Not in behaviour, habits or volume, I hasten to add. No, its more in the way they all grow into learners; by experience, by stages and by self-discovery. I noticed it in myself as a mature student; the way I began to question everything around me (as promised on the Open Day) the way that all learning became exciting and full of possibility again. At the age of 46, this was a revelation. The process of learning has always interested me, but now I find it quite amazing.

Currently, as a tutor, I find myself puzzling over the barriers to learning. I've met reluctant students here who fail to engage, partake, or take up most of the opportunities on offer.  They are paying a great deal of money for these opportunities, so why do they then seem to avoid them? Their motivation, and lack of it, is very confusing.

However the vast majority are hard working, enthusiastic and great fun. I find it very exciting to watch them develop as they pass through their undergraduate years. One or two of the ones I've mentored have gone on to postgraduate study too. Being proud of them must mean I feel responsible for the non-partakers too; I can't have it both ways, surely? I'm told I should be professional, offer everyone the same level of attention and pass on any issues to the appropriate people. Having established a rapport with students, and seeking to get the best out of myself and of each group, its hard not to care.

Of course this is easier with one or two groups - what about the full-timer staff with dozens of students to monitor? In a teaching-led institution, the quality of tutor/student relationships is hugely important. Research-led universities also need to retain the personal touch - it could be what marks out an institution in the future.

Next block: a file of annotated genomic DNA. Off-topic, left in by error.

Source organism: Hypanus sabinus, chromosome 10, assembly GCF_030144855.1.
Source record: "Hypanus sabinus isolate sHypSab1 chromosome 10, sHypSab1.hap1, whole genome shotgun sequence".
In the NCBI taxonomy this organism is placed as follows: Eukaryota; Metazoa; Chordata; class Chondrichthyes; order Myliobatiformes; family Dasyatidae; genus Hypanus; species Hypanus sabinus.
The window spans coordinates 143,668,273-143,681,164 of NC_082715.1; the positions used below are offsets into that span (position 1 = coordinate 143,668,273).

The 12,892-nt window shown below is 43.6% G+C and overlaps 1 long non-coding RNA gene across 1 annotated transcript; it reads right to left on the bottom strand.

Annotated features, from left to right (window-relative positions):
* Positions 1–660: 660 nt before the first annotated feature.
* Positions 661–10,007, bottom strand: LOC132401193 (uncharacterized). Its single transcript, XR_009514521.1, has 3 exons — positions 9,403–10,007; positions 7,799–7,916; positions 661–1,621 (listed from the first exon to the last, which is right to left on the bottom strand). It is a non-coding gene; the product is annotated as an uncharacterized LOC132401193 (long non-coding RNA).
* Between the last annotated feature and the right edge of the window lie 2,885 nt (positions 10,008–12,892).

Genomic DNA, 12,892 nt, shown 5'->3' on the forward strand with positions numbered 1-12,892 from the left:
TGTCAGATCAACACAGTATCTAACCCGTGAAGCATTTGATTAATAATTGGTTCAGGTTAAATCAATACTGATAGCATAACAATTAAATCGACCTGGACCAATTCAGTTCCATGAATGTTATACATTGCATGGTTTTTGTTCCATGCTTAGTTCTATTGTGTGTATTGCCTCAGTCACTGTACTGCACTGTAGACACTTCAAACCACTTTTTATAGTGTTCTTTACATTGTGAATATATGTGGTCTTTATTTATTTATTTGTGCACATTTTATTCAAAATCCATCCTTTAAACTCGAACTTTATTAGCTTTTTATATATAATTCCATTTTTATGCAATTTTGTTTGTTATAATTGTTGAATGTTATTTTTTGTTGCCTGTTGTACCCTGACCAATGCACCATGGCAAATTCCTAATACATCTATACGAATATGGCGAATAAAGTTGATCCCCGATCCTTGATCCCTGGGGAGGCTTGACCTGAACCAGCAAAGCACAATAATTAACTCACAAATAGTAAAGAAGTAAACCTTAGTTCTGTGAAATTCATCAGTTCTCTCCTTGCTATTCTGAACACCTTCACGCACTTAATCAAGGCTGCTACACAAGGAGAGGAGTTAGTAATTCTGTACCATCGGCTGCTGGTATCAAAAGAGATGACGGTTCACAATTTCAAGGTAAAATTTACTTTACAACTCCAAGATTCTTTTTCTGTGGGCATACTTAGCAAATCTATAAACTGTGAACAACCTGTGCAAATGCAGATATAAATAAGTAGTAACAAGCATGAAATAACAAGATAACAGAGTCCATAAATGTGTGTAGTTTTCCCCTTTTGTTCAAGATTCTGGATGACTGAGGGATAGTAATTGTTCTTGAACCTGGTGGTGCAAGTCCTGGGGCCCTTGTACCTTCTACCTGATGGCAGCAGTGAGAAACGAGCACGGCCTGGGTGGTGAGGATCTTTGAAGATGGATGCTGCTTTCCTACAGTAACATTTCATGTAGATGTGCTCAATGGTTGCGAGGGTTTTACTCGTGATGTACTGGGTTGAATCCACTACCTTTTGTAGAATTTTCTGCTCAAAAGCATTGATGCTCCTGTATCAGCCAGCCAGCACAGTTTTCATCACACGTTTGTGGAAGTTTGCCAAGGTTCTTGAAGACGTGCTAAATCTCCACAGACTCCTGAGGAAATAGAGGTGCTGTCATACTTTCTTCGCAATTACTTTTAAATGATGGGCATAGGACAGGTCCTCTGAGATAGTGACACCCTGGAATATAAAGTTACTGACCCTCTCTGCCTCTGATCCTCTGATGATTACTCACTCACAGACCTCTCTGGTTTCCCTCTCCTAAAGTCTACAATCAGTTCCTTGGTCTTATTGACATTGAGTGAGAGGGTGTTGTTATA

Tuesday, 17 February 2015

On conferences

Having just submitted an abstract for one conference, and almost immediately received notification of another, has reminded me of the fascinating beast that is the Academic Conference.

The last twelve months has given me further insight into conference life, from the wide perspective of organiser, contributor and audience, and they are no longer as terrifying as I found them at first. Although the reputation of the Academic Conference is fierce, the ones I have attended have been supportive, stimulating and - I was surprised to discover - rather kindly affairs.

No doubt in many situations, academics are well able to intimidate one another, but at the gatherings I've witnessed, they've mostly been willing to encourage the more junior members amongst them. In fact, on every occasion, its been those outside university life who've proved the most troublesome. The academics have been unfailingly supportive.

What can be observed, in fact, is human nature writ large. Nervousness is heightened; social difficulties exaggerated, pomposity exposed. There's nowhere to hide, and so its best to behave politely and honestly. Someone (and someone usually quite senior) will always be finding it harder. When you  realise and notice this, fear dissipates rapidly.

At an Academic Conference, the experienced can share with the relative novice, pointing them towards fresh discoveries. The novice can learn from everyone, and observe styles of delivery, modes of communication and the way that experts in the research field function.

As well as showing you what you have still to learn, being at a conference makes you realise how much you already know, as well as what you can do to improve. And you realise that those published authors, the 'real' historians, read and revered, are human too.

I'm looking forward to the next few conferences, and will hopefully be presenting fresh papers. Now in my second year of doctoral research, I still feel a novice, but thanks to these past experiences, my confidence is growing and the 'imposter syndrome' is abating all the time.

Saturday, 25 October 2014

Post summer review (or, where I am now)